I don't know what type of art you do, but I work in a museum, and quite a few museum preparators or professional art handlers are all artists themselves. It tends to be a job that uses their skill set, doesn't usually require overtime hours (barring the occasional frantic exhibition installation) and is generally something that you don't take home with you. Additionally, the people around you tend to be sympatico. Skills that we look for in a preparator are things like being able to cut mats and hinge works on paper, hang art, paint walls, and move art safely. Basic carpentry skills are a plus, as are things like the ability to enter information into databases and learn to do condition reporting on works of art.
posted by PussKillian at 1:17 PM on December 11, 2011 [1 favorite]


You are not being unrealistic or whiny. If you're main focus is to move forward on making art, then a job that requires much of your mental energy will take away from the time you wholeheartedly want for your art development. Consider taking on a job you can leave at your job and then have the mental space to work on your job. Another thing to consider is the direction you want to take your art and work in that field. If you're interested in a particle subject matter in your art or want to refine a skill in the medium you want to create your art in, then pursue a job in those fields. Another way to think of your "tolerable" job is to use it as a source of inspiration, but do set a boundary of how much stress you will allow it to cause in your life.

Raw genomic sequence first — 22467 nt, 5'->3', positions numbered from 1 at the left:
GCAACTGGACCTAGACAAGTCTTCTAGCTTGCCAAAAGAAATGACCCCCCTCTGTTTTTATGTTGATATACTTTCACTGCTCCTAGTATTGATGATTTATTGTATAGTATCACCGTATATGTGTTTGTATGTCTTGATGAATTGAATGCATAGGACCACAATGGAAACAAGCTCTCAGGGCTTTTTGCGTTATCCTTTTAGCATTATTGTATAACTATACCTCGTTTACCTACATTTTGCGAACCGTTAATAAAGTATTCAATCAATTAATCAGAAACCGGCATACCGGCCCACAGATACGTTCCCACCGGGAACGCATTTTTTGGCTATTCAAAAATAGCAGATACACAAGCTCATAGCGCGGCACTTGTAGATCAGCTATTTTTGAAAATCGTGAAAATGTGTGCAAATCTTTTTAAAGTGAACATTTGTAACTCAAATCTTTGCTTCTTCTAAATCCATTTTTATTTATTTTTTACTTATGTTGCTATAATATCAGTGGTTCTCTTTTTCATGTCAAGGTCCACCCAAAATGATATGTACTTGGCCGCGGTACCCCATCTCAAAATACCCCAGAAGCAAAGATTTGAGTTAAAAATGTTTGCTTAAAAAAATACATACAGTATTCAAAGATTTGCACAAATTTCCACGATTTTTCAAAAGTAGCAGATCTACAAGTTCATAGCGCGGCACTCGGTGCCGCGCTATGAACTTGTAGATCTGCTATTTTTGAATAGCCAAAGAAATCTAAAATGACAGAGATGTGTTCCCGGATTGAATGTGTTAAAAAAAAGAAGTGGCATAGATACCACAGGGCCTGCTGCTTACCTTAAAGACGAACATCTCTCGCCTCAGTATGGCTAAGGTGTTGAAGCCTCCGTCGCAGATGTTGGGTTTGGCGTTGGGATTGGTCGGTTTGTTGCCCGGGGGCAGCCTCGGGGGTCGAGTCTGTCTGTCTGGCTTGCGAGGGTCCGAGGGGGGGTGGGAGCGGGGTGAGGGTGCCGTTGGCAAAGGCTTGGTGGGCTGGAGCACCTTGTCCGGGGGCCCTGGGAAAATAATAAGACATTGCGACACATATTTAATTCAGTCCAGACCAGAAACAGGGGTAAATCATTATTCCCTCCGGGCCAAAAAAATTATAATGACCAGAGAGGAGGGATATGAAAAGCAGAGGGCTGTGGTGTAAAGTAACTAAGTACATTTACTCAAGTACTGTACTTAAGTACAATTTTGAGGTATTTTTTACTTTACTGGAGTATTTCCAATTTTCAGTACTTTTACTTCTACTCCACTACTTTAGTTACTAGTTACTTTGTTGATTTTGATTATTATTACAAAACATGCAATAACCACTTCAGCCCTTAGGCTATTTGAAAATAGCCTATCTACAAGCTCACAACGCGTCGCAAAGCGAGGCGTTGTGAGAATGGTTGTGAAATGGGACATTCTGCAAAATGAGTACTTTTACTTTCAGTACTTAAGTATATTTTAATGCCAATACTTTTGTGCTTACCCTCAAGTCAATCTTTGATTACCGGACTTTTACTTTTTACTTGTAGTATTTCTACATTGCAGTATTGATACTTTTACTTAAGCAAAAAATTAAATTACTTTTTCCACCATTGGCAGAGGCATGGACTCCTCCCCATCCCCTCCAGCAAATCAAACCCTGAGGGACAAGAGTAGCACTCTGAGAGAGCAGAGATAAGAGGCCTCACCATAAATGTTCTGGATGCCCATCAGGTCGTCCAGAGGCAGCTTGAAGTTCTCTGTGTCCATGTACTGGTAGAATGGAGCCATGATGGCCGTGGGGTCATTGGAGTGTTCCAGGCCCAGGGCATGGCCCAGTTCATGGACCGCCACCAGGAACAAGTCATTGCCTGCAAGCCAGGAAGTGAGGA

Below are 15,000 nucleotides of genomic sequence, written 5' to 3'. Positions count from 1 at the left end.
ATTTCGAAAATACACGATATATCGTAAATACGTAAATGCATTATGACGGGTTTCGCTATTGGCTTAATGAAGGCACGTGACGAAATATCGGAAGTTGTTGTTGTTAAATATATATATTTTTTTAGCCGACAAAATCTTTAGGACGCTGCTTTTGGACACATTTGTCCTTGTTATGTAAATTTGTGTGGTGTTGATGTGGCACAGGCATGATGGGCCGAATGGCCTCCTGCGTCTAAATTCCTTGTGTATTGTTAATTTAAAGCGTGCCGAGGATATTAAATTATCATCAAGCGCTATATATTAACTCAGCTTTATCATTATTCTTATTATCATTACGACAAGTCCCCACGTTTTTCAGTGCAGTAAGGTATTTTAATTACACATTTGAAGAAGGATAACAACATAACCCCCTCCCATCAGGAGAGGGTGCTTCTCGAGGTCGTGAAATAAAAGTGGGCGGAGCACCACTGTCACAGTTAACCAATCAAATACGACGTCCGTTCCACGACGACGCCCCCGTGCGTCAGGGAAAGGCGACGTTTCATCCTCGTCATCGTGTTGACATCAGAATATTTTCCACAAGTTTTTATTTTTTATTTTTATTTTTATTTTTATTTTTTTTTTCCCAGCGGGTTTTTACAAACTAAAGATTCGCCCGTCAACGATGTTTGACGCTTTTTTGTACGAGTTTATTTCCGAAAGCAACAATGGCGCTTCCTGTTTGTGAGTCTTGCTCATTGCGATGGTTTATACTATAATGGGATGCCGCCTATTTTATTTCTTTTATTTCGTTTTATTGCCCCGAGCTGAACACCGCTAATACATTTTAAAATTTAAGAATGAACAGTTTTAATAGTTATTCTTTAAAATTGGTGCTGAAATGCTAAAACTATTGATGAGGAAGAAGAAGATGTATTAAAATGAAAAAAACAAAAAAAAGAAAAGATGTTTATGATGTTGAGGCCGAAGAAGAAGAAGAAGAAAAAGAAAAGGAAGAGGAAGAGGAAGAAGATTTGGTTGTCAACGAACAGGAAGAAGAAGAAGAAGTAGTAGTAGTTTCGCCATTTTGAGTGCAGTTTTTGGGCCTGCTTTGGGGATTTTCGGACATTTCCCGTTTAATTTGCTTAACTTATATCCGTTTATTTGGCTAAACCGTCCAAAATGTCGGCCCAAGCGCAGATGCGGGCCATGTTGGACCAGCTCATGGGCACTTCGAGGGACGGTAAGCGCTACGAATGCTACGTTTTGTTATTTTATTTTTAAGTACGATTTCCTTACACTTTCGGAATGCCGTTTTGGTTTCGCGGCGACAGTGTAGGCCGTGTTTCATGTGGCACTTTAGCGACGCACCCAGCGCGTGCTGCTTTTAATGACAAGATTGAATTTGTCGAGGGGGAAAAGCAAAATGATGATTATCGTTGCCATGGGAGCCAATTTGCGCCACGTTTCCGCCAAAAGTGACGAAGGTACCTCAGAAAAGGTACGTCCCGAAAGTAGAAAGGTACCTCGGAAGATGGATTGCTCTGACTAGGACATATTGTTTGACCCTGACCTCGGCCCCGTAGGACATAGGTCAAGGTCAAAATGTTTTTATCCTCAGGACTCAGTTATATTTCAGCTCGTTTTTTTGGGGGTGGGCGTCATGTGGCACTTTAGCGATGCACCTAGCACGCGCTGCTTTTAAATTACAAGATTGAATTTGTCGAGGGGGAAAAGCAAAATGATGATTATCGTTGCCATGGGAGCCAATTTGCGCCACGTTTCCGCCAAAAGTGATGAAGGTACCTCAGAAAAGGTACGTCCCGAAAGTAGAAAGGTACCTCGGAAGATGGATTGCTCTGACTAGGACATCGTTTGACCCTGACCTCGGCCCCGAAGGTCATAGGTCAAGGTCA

posted by i_wear_boots at 1:24 PM on December 11, 2011 [1 favorite]